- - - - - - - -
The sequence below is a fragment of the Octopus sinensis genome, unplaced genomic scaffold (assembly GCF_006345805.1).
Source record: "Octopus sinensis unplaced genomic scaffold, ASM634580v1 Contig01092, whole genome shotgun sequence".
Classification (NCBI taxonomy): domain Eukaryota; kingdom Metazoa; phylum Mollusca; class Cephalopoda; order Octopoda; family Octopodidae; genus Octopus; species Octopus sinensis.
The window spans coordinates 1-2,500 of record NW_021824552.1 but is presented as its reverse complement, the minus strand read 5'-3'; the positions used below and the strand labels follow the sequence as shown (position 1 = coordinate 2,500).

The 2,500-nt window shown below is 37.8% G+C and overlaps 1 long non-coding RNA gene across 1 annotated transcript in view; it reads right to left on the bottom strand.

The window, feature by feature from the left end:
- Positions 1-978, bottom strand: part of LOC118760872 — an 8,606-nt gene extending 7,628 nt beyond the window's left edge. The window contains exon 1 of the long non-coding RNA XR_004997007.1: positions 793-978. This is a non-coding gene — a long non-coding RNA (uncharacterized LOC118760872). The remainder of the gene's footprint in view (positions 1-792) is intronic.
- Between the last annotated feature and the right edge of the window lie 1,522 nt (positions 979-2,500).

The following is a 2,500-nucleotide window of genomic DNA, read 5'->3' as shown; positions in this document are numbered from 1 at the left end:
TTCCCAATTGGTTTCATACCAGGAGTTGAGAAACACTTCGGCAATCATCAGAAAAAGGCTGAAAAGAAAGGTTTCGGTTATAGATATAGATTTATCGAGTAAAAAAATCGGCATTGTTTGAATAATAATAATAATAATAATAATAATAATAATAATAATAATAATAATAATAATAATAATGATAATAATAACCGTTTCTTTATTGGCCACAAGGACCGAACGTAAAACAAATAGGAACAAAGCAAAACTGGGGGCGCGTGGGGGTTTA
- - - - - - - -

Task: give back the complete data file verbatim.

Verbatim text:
The sequence below is a fragment of the Octopus sinensis genome, unplaced genomic scaffold (assembly GCF_006345805.1).
Source record: "Octopus sinensis unplaced genomic scaffold, ASM634580v1 Contig01092, whole genome shotgun sequence".
Classification (NCBI taxonomy): domain Eukaryota; kingdom Metazoa; phylum Mollusca; class Cephalopoda; order Octopoda; family Octopodidae; genus Octopus; species Octopus sinensis.
The window spans coordinates 1-2,500 of record NW_021824552.1 but is presented as its reverse complement, the minus strand read 5'-3'; the positions used below and the strand labels follow the sequence as shown (position 1 = coordinate 2,500).

The 2,500-nt window shown below is 37.8% G+C and overlaps 1 long non-coding RNA gene across 1 annotated transcript in view; it reads right to left on the bottom strand.

The window, feature by feature from the left end:
- Positions 1-978, bottom strand: part of LOC118760872 — an 8,606-nt gene extending 7,628 nt beyond the window's left edge. The window contains exon 1 of the long non-coding RNA XR_004997007.1: positions 793-978. This is a non-coding gene — a long non-coding RNA (uncharacterized LOC118760872). The remainder of the gene's footprint in view (positions 1-792) is intronic.
- Between the last annotated feature and the right edge of the window lie 1,522 nt (positions 979-2,500).

The following is a 2,500-nucleotide window of genomic DNA, read 5'->3' as shown; positions in this document are numbered from 1 at the left end:
TTCCCAATTGGTTTCATACCAGGAGTTGAGAAACACTTCGGCAATCATCAGAAAAAGGCTGAAAAGAAAGGTTTCGGTTATAGATATAGATTTATCGAGTAAAAAAATCGGCATTGTTTGAATAATAATAATAATAATAATAATAATAATAATAATAATAATAATAATAATAATAATAATGATAATAATAACCGTTTCTTTATTGGCCACAAGGACCGAACGTAAAACAAATAGGAACAAAGCAAAACTGGGGGCGCGTGGGGGTTTA